A little googling tells me that the character of Cherry Malotte was the creation of one Rex Beach - who wrote the novels THE SILVER HORDE and THE SPOILERS. Beach is all but forgotten these days but his novels were once very popular at the turn of the century. THE SILVER HORDE was filmed twice - 1920 and 1930. The first of five versions of THE SPOILERS in 1914.

I mention this because a character like Cherry Malotte - who is a lusty, tough talking, self-assured woman - but with a heart of gold is a staple in westerns. From Joan Crawford's Vienna in JOHNNY GUITAR to Miss Kitty from TV's GUNSMOKE. I'm willing to bet that since Cherry Malotte has been around on the silver screen since 1914 - she may just be the model upon which those other tough talkin' western ladies are based.

Marlene Dietrich plays Cherry Malotte in this 1942 version...and she just looks marvelous all dressed up in the different costumes here. Cherry is the saloon owner in gold rush era Nome, Alaska. Lawlessness is rampant despite the town's sheriff. Fistfights and gunfights are how arguments are usually settled. Many folks have come to Alaska seeking their fortune in gold. Others have come to prey on the miners - namely "claim jumpers" - who swindle or rob miners of their rightful claims. The smooth talking swindler is Alexander McNamara (Randolph Scott) - jeez what a sleazebag he is in this. But he may have met his toughest match in Roy Glennister (John Wayne), co-owner of a prosperous goldmine with his partner Al (Harry Carey). McNamara has his sights on jumping on Glennister's claim (he has "legal documents") and has even brought a judge with him. Judge Horace Stillman (Samuel Hinds) has come to Alaska with his pretty niece, Helen (Margaret Lindsay).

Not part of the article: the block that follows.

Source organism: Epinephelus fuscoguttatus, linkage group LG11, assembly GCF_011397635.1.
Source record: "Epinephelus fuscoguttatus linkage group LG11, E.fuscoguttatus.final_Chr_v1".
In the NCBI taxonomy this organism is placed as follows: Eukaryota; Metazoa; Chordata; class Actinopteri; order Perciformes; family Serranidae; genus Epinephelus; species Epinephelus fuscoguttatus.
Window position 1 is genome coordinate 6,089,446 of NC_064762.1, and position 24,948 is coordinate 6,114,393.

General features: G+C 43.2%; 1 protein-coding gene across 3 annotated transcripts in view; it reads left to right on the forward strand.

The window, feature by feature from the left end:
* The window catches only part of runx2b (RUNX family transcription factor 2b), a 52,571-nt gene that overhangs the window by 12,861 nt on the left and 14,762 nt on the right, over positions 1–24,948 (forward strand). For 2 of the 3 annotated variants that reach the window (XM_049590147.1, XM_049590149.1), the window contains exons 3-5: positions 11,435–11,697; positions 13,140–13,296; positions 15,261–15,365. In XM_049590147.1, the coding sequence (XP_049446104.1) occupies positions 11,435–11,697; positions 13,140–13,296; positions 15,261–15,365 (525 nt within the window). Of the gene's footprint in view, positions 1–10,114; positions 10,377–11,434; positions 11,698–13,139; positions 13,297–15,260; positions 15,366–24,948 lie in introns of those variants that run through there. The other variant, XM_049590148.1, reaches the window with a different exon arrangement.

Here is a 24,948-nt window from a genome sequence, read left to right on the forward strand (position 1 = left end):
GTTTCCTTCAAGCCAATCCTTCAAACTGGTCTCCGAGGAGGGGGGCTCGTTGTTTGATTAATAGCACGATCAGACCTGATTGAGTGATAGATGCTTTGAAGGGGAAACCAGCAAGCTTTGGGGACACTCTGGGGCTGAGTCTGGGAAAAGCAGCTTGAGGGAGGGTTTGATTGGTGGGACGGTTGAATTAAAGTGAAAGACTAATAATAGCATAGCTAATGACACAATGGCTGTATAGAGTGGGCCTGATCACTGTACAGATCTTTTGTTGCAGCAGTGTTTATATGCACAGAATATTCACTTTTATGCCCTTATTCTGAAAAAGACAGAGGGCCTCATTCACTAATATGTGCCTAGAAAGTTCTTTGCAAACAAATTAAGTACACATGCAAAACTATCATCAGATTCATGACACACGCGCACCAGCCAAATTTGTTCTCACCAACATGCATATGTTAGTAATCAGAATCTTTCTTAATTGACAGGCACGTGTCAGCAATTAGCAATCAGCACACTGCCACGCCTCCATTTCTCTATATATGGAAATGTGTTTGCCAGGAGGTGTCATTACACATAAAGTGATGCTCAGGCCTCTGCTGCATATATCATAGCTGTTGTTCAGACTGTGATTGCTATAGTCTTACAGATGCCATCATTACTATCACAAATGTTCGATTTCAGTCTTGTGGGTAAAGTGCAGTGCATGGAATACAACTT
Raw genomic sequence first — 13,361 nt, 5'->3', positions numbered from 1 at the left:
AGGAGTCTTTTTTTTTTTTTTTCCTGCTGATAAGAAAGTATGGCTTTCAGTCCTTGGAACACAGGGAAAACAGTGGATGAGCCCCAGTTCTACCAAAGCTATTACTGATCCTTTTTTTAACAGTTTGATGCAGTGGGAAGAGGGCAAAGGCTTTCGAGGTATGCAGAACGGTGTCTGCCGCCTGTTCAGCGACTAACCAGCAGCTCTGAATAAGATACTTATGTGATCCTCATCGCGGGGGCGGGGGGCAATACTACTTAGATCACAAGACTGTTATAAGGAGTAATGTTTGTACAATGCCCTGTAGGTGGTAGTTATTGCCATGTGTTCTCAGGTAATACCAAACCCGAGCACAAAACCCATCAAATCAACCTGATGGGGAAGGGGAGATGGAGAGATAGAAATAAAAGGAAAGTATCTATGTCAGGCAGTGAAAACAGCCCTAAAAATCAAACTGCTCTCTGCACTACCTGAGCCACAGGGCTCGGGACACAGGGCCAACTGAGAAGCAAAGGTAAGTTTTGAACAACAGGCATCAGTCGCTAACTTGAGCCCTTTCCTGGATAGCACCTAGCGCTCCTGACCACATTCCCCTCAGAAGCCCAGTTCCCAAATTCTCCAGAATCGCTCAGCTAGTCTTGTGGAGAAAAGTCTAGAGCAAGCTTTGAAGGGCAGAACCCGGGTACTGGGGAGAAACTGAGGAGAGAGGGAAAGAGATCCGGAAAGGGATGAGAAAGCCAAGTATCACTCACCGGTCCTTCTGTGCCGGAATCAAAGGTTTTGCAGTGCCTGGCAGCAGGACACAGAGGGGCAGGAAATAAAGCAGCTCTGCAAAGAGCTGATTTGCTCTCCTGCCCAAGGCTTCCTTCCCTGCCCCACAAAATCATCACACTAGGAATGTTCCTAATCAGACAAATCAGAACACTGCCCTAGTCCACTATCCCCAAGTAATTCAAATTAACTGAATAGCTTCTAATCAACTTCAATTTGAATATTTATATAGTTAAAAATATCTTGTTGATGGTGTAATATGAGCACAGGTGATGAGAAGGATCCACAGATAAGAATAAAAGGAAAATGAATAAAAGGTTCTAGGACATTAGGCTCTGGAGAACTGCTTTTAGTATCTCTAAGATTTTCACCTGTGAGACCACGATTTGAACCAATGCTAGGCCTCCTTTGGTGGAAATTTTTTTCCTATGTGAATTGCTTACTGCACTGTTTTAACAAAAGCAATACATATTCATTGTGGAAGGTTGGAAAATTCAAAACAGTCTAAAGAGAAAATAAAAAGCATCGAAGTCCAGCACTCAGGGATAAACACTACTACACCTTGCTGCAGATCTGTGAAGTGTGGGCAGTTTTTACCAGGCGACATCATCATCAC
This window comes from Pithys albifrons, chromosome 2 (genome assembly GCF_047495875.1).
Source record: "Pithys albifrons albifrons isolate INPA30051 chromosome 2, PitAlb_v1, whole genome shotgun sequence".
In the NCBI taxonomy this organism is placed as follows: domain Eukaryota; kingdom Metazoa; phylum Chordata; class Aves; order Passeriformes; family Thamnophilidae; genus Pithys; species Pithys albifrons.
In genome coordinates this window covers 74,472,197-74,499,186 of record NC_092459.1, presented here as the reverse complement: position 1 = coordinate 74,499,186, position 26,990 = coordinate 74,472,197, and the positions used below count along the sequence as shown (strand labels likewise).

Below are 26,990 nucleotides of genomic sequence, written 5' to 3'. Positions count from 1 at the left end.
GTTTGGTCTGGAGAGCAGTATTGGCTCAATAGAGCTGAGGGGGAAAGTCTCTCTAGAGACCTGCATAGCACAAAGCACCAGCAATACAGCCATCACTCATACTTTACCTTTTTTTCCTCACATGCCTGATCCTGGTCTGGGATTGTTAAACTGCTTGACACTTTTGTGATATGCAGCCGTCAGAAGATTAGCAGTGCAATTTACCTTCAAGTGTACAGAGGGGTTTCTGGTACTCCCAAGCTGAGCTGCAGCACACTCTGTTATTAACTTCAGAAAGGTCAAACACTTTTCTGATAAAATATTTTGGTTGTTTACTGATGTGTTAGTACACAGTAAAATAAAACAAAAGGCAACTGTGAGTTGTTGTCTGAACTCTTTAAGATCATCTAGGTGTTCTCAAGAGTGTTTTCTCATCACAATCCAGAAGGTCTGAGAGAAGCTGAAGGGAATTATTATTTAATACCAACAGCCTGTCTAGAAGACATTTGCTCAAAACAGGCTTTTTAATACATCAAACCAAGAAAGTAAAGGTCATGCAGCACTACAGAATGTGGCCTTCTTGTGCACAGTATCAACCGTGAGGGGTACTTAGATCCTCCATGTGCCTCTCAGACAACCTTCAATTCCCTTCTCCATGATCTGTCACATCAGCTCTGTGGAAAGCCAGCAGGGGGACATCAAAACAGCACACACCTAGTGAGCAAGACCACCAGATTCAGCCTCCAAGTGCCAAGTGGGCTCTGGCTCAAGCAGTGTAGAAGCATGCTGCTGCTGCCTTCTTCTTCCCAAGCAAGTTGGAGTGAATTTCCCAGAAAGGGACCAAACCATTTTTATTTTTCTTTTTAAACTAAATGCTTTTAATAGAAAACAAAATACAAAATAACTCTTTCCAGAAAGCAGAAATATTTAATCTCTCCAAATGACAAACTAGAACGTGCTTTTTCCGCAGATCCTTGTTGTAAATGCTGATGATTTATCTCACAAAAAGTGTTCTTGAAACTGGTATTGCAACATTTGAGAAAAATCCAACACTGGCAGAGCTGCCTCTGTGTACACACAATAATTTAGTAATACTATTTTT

The arrival of the judge's niece, Helen sets up one of two love triangles that develop in this story. Theres Cherry/Roy/Helen. There is also Roy/Cherry/Bronco. Bronco manages Cherry's saloon and is played by actor Richard Barthelmess in (surprisingly) one of his last roles. Barthelmess had been around since the silent film era (he played opposite Lillian Gish in the 1919 drama BROKEN BLOSSOM) but the sound era was not kind to his career (refer to his bio for more details.)

Anyway,,,there is a LOT of testosterone driven action in THE SPOILERS (this is definitely the opposite of a chick flick) as likewise in evidenced in THE SILVER HORDE btw (refer to my review). I think this is a very typical John Wayne performance. He displays his usual mannerisms here which climaxes to a big time brawl with Randolph Scott. Saloon windows get smashed - guaranteed!!!
Pop some popcorn and enjoy!

7

The -Stick
bernard anselmo

6.5/10. Solid western, helped tremendously by Marlene Dietrich's presence. Great supporting cast, great costumes, the score is uneven, but tends to be over done. John Wayne is in the same character he always plays. No much range there.

jazza923
James Higgins